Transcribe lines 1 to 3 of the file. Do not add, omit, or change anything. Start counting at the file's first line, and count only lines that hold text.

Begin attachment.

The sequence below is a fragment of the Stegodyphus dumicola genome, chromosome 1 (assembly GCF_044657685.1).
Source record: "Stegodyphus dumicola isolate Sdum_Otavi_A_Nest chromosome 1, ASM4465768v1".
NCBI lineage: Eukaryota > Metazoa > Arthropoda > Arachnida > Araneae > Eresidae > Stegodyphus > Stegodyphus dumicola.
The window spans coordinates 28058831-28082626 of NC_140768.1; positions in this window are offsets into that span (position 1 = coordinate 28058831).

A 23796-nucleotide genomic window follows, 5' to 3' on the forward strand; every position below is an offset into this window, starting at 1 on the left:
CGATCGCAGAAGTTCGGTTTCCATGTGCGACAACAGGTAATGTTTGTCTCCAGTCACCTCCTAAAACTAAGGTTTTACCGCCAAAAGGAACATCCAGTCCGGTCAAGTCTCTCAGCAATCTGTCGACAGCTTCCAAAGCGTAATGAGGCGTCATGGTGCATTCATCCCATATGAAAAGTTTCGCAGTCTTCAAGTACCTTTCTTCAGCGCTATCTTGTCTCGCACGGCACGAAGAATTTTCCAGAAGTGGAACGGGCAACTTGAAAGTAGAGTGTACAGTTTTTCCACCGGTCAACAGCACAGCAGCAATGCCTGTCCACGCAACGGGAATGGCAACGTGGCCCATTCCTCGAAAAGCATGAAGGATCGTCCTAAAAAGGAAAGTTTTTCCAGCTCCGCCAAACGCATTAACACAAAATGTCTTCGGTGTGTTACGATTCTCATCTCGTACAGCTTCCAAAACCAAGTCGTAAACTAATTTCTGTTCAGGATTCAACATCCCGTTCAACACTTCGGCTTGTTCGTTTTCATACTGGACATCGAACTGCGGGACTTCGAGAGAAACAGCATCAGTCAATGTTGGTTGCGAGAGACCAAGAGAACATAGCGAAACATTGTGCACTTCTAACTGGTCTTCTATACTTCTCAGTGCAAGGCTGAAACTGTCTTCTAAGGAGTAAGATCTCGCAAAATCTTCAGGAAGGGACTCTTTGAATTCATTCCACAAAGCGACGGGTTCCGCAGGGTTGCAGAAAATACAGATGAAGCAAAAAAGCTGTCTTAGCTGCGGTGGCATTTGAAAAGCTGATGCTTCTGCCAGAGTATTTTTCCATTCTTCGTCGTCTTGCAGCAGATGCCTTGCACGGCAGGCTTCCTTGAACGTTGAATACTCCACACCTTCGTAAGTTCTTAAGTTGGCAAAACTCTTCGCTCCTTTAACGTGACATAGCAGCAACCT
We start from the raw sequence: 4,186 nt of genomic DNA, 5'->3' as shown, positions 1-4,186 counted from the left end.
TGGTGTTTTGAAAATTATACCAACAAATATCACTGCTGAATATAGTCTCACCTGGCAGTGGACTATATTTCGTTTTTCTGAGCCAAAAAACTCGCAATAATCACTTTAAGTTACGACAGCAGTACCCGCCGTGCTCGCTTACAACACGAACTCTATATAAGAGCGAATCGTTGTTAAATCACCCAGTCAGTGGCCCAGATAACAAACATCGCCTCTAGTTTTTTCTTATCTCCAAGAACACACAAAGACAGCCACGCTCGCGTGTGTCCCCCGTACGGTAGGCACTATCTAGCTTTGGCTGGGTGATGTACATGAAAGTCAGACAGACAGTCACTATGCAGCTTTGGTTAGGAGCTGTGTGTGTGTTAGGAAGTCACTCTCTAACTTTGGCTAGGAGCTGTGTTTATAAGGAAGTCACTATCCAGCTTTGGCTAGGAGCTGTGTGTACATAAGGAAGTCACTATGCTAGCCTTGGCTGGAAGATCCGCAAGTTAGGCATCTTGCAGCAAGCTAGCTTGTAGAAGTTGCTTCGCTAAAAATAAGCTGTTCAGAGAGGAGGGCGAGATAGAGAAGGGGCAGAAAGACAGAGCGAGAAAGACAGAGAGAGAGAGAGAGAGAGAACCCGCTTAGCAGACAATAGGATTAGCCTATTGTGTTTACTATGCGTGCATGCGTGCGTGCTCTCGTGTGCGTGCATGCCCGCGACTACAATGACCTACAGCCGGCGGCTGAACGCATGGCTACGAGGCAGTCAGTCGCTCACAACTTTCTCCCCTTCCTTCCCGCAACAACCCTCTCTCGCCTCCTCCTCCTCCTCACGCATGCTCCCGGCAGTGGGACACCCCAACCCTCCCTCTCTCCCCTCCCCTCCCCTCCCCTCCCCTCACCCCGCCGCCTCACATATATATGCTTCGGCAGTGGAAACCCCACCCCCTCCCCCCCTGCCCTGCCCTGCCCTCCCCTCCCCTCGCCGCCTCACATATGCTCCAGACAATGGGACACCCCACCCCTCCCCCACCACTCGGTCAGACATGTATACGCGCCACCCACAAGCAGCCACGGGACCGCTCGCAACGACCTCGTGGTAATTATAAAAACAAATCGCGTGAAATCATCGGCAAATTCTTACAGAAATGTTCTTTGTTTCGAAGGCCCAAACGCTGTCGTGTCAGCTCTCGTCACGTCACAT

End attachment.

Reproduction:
The sequence below is a fragment of the Stegodyphus dumicola genome, chromosome 1 (assembly GCF_044657685.1).
Source record: "Stegodyphus dumicola isolate Sdum_Otavi_A_Nest chromosome 1, ASM4465768v1".
NCBI lineage: Eukaryota > Metazoa > Arthropoda > Arachnida > Araneae > Eresidae > Stegodyphus > Stegodyphus dumicola.